Lawyer who defended Alesha MacPhail killer says determining guilt not his job
The lawyer who defended the teenager who later admitted raping and murdering six-year-old Alesha MacPhail has said it is not his job to decide whether a client is innocent or guilty.
Aaron Campbell, 16, has been sentenced to life imprisonment and locked up for at least 27 years after he was convicted of abducting, raping and murdering the child on the Isle of Bute.
The teenager snatched Alesha from her bed as she slept at her grandparents’ home on the Isle of Bute last summer and inflicted horrific injuries on the schoolgirl before dumping her body in nearby woodland on July 2 last year.
He was convicted last month at the High Court in Glasgow, where a jury found him guilty unanimously following a nine-day trial, and finally admitted the crime in a psychological report prepared ahead of his sentencing on March 21.
In his first broadcast interview since the trial, Brian McConnachie QC, who represented Campbell, was asked how he feels about defending clients who have really committed the most terrible of crimes.
He told BBC Scotland’s The Nine: “Well if you want to do the job that I do, that’s not something you can focus upon. It’s not my job, it’s not any solicitor’s job or any advocate’s job to decide whether or not a person is guilty or innocent.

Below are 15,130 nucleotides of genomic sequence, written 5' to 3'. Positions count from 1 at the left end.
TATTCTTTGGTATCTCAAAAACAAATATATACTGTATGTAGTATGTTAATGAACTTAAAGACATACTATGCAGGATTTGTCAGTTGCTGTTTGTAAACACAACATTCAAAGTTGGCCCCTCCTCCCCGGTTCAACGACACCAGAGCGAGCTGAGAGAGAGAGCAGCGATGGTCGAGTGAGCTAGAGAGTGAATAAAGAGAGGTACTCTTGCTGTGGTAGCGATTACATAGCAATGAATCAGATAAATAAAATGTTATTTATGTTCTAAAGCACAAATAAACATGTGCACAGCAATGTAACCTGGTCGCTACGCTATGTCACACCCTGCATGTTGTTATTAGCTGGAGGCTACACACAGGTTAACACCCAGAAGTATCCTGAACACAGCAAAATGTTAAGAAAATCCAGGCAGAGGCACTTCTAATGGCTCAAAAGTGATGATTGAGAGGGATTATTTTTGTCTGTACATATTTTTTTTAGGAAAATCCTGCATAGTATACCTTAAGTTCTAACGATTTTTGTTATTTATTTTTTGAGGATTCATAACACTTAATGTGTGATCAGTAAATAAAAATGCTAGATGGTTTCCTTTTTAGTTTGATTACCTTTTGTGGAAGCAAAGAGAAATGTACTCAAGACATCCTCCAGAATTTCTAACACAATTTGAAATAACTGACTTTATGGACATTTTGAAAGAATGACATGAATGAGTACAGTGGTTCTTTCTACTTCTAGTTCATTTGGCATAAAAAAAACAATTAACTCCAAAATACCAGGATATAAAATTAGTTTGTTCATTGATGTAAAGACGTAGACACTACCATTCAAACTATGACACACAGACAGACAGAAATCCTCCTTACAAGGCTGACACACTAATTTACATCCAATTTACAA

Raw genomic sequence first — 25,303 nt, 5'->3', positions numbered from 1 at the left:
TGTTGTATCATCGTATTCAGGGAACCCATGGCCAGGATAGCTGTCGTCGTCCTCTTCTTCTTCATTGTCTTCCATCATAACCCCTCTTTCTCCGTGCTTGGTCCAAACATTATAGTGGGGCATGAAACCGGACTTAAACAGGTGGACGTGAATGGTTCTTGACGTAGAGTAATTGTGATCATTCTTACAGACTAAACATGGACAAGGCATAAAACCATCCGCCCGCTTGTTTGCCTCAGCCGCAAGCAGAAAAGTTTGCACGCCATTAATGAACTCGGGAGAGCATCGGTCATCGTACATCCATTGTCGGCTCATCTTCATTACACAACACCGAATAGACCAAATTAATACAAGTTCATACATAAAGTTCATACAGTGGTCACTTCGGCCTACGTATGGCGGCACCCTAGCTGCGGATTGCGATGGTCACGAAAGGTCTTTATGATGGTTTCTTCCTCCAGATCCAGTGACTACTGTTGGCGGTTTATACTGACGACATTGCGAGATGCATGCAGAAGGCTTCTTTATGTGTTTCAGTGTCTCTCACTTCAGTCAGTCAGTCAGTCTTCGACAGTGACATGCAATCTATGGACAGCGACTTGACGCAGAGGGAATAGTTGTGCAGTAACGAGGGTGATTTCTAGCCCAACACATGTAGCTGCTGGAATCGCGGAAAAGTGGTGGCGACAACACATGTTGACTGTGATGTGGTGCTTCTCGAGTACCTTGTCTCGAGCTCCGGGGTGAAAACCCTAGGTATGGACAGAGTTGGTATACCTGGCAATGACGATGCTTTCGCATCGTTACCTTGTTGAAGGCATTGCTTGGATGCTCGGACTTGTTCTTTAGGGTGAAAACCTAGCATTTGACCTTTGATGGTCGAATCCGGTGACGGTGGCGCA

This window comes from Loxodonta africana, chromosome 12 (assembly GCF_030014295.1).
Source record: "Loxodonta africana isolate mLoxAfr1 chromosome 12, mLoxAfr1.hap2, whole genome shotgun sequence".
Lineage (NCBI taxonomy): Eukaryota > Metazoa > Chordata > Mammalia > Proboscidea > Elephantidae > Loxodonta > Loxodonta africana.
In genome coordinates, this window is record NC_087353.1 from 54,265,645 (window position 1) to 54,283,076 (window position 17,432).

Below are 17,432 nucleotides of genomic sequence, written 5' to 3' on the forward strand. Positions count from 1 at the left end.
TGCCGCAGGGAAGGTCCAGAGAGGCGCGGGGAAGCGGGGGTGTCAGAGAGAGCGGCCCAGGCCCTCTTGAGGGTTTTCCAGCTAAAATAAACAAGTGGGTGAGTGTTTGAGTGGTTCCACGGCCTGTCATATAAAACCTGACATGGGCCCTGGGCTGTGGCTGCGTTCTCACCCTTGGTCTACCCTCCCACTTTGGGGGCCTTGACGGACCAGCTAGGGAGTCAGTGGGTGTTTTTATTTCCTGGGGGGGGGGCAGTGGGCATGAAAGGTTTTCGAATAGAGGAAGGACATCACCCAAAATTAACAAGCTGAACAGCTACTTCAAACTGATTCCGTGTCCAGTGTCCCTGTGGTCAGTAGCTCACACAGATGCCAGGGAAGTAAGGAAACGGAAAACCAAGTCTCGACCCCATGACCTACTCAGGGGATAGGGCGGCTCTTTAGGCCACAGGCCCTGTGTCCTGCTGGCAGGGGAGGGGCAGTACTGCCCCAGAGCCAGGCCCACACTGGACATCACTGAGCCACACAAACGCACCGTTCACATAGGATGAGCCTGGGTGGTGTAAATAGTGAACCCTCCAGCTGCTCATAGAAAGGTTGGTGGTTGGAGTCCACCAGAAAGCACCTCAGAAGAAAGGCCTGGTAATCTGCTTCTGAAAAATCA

“In High Court cases, there are 15 people, namely the jury, who will determine that fact. If you as the representative of that person started carrying out that process, then whichever way you went, you would not be doing your job properly. If, for example, you were someone who decided that your client was innocent and he or she was ultimately convicted, presumably that would be devastating.
“If, on the other hand, you decided they were guilty – there’s at least the risk that you wouldn’t do your job properly. So in so far as I’m concerned, every client I meet irrespective of what they are charged with is treated the same way and if they give me instructions which indicate they want to go to trial, then that’s what will happen.”
Mr McConnachie could not comment on the sentence but said it was a privilege to be part of the justice process.
He told the programme: “I think that’s what it’s all about in every case that what we are is part of the process to ensure that at the end of the day, the person who’s accused has had a fair trial, which means that hopefully the witnesses involved in the case have been treated appropriately by a professional person, that there is less chance of an innocent person being convicted and that there is less chance of someone who is guilty of being acquitted in due course on the basis of some technicality which could’ve been avoided had he or she been properly represented.
“And so I consider it to be a privilege to be part of that process.”
Sentencing Campbell, Lord Matthews said social work and psychologist reports “had painted a clear picture of a cold, callous, calculating, remorseless and dangerous individual”.
He said Campbell had shown a “staggering lack of remorse”, and told the teenager: “Not once did I detect a flicker of emotion from you.”